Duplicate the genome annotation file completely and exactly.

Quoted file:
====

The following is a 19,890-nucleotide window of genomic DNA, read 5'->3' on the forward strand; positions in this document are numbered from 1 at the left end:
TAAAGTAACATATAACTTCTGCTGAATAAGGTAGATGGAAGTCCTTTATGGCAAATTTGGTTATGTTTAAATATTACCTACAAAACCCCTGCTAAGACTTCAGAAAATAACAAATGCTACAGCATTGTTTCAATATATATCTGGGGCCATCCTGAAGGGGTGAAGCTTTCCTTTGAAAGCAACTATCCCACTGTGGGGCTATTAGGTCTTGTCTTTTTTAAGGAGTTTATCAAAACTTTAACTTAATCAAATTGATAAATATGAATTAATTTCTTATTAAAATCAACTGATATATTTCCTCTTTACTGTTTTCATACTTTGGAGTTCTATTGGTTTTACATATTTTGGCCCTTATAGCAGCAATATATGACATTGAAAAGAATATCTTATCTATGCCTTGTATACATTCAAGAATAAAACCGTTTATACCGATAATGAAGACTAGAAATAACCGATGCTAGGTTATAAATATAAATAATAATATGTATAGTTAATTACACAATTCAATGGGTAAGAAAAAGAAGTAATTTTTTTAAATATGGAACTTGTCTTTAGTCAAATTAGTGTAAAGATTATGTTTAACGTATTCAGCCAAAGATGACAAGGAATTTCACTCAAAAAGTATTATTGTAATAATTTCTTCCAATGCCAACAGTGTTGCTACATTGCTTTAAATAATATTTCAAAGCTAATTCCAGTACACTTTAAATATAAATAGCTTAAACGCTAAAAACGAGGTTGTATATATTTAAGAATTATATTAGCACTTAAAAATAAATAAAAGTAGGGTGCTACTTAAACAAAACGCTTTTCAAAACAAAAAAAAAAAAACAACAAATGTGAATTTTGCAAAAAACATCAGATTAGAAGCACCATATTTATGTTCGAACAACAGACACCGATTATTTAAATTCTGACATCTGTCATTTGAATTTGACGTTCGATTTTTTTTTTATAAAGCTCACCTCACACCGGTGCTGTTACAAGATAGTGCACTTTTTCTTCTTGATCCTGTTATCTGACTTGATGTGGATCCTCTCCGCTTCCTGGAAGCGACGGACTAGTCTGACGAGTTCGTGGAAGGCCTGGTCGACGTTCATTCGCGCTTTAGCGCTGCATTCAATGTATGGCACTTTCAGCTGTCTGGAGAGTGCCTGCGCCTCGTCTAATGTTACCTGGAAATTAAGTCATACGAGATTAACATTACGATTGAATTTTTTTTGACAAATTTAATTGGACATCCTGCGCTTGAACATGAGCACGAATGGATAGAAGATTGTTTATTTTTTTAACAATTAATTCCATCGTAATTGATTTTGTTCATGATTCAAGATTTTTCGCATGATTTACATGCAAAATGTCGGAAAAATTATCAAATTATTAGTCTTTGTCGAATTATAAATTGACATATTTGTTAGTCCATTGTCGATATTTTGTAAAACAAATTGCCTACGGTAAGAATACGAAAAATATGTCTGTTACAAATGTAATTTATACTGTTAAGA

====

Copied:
The following is a 19,890-nucleotide window of genomic DNA, read 5'->3' on the forward strand; positions in this document are numbered from 1 at the left end:
TAAAGTAACATATAACTTCTGCTGAATAAGGTAGATGGAAGTCCTTTATGGCAAATTTGGTTATGTTTAAATATTACCTACAAAACCCCTGCTAAGACTTCAGAAAATAACAAATGCTACAGCATTGTTTCAATATATATCTGGGGCCATCCTGAAGGGGTGAAGCTTTCCTTTGAAAGCAACTATCCCACTGTGGGGCTATTAGGTCTTGTCTTTTTTAAGGAGTTTATCAAAACTTTAACTTAATCAAATTGATAAATATGAATTAATTTCTTATTAAAATCAACTGATATATTTCCTCTTTACTGTTTTCATACTTTGGAGTTCTATTGGTTTTACATATTTTGGCCCTTATAGCAGCAATATATGACATTGAAAAGAATATCTTATCTATGCCTTGTATACATTCAAGAATAAAACCGTTTATACCGATAATGAAGACTAGAAATAACCGATGCTAGGTTATAAATATAAATAATAATATGTATAGTTAATTACACAATTCAATGGGTAAGAAAAAGAAGTAATTTTTTTAAATATGGAACTTGTCTTTAGTCAAATTAGTGTAAAGATTATGTTTAACGTATTCAGCCAAAGATGACAAGGAATTTCACTCAAAAAGTATTATTGTAATAATTTCTTCCAATGCCAACAGTGTTGCTACATTGCTTTAAATAATATTTCAAAGCTAATTCCAGTACACTTTAAATATAAATAGCTTAAACGCTAAAAACGAGGTTGTATATATTTAAGAATTATATTAGCACTTAAAAATAAATAAAAGTAGGGTGCTACTTAAACAAAACGCTTTTCAAAACAAAAAAAAAAAAACAACAAATGTGAATTTTGCAAAAAACATCAGATTAGAAGCACCATATTTATGTTCGAACAACAGACACCGATTATTTAAATTCTGACATCTGTCATTTGAATTTGACGTTCGATTTTTTTTTTATAAAGCTCACCTCACACCGGTGCTGTTACAAGATAGTGCACTTTTTCTTCTTGATCCTGTTATCTGACTTGATGTGGATCCTCTCCGCTTCCTGGAAGCGACGGACTAGTCTGACGAGTTCGTGGAAGGCCTGGTCGACGTTCATTCGCGCTTTAGCGCTGCATTCAATGTATGGCACTTTCAGCTGTCTGGAGAGTGCCTGCGCCTCGTCTAATGTTACCTGGAAATTAAGTCATACGAGATTAACATTACGATTGAATTTTTTTTGACAAATTTAATTGGACATCCTGCGCTTGAACATGAGCACGAATGGATAGAAGATTGTTTATTTTTTTAACAATTAATTCCATCGTAATTGATTTTGTTCATGATTCAAGATTTTTCGCATGATTTACATGCAAAATGTCGGAAAAATTATCAAATTATTAGTCTTTGTCGAATTATAAATTGACATATTTGTTAGTCCATTGTCGATATTTTGTAAAACAAATTGCCTACGGTAAGAATACGAAAAATATGTCTGTTACAAATGTAATTTATACTGTTAAGA